Molten metal storms rage on orphan planet that lost its star
We just found weather on a lost world. Changes in the brightness of a planet adrift in space could be caused by clouds of molten metal passing in and out of view.
The starless planet, PSO J318.5-22, was discovered in the Pan-STARRS survey in 2013. At about eight times the mass of Jupiter, it’s much more like the giant planets we see orbiting other stars than the small, failed stars called brown dwarfs.
That means it probably formed around a star and was somehow shot out of its orbit into lonely deep space. That also makes this planet much easier to study than those that are almost lost in the dazzle from the stars they circle.
“You have to work really hard to even see them, whereas this object is just by itself,” says Beth Biller at the University of Edinburgh, UK.
Biller’s team measured the planet’s brightness and found that it could vary by up to 10 per cent in just a few hours. The explanation, they say, could lie in its weather systems.
Stormy spots“If you think about the Great Red Spot on Jupiter, it would be stormy spots like that,” Biller says. Both worlds have similar rotation periods: 10 hours for Jupiter, and between 5 and 10 hours for the lone planet.
But unlike Jupiter, which has cooled from a hot start over the long life of our solar system, this planet retains a scorching surface temperature of about 1100 kelvin – maintained by internal heat since it has no star.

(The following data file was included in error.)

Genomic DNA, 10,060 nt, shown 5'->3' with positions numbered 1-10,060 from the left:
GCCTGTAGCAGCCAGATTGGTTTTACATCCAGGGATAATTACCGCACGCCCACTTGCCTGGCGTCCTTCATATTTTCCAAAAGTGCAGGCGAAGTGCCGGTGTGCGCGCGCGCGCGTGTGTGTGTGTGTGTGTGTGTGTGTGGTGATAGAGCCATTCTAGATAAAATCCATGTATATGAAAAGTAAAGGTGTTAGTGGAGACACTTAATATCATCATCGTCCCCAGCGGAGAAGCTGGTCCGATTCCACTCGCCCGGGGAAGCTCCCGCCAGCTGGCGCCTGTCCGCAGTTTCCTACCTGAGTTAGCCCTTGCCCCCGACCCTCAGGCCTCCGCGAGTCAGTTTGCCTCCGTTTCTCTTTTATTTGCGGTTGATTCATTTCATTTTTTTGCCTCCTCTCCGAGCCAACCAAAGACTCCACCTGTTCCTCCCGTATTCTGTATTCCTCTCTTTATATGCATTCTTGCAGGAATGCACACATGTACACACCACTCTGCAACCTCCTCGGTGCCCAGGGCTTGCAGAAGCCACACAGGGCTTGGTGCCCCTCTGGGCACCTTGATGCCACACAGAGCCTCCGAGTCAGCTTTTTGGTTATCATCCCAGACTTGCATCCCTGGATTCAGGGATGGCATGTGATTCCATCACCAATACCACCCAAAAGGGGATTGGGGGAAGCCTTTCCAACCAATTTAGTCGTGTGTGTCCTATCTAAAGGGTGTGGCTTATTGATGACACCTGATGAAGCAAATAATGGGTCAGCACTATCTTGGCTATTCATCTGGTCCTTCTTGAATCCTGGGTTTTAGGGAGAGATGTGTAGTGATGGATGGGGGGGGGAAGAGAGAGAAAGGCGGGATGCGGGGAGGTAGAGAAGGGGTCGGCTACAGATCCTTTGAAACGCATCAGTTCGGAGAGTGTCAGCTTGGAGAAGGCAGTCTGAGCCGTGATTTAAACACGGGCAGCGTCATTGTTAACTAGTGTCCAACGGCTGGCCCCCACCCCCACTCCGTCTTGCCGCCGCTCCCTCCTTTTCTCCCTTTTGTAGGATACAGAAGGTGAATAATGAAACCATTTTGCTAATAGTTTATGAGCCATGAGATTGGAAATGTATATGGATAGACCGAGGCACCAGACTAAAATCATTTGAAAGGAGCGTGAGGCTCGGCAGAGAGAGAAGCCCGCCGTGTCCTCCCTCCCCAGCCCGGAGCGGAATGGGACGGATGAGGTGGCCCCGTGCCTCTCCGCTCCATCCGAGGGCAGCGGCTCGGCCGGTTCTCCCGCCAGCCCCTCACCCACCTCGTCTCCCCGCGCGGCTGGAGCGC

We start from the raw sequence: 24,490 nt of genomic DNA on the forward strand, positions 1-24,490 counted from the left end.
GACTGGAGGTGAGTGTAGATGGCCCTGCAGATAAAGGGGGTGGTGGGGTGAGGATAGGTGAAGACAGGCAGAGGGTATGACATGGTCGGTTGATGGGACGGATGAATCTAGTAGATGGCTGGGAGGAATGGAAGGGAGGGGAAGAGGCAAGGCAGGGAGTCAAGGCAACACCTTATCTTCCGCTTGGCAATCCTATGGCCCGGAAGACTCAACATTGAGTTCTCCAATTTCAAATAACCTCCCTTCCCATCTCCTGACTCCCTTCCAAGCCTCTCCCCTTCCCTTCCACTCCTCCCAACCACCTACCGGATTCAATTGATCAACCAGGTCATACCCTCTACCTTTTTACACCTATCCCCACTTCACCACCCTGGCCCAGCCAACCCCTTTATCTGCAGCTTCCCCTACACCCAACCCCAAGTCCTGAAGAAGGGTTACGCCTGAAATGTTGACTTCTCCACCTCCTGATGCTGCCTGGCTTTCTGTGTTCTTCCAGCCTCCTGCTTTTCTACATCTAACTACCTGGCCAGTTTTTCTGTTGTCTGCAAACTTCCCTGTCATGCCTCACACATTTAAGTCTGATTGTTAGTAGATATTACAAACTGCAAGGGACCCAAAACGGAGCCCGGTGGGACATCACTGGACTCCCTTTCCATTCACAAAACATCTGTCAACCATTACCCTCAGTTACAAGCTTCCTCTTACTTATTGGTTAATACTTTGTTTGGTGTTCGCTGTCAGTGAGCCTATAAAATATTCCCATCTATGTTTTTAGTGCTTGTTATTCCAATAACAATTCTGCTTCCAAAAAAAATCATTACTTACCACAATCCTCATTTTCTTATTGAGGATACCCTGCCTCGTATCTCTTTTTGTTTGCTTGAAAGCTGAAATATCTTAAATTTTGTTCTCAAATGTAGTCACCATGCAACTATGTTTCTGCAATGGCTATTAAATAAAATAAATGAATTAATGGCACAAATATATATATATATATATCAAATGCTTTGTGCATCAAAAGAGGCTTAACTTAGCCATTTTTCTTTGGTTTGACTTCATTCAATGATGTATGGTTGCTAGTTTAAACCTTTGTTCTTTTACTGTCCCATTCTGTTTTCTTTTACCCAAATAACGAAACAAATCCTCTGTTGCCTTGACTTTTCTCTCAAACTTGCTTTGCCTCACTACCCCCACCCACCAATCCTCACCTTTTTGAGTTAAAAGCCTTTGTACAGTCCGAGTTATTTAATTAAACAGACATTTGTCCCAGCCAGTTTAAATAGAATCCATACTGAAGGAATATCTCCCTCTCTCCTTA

Those conditions mean that any clouds it has should be molten, containing liquid metals where on Earth we would have water. “These are likely hot silicates and iron droplet clouds,” Biller says. “This makes Venus look like a nice place.”
Caroline Morley, who models exoplanet atmospheres at the University of California, Santa Cruz, thinks the finding may mean that similar planets – whether orbiting stars or not – might show the same behaviour.
“It strongly suggests that these objects should be variable [in brightness],” Morley says. “We really want to be able to look at this variability and then connect it to storm systems.”
Biller’s team is already trying to tease out a similar analysis from observations of a star called HR 8799, which has planets closely resembling this lone world.
That makes this an exciting time to be looking for exo-weather, Morley says. “People have been saying for years that we [should] look at brown dwarfs because they’re like planets, and we can make these connections,” she says. “But now we’re actually starting to do that.”
(Image credit: MPIA/V. Ch. Quetz)
Via New Scientist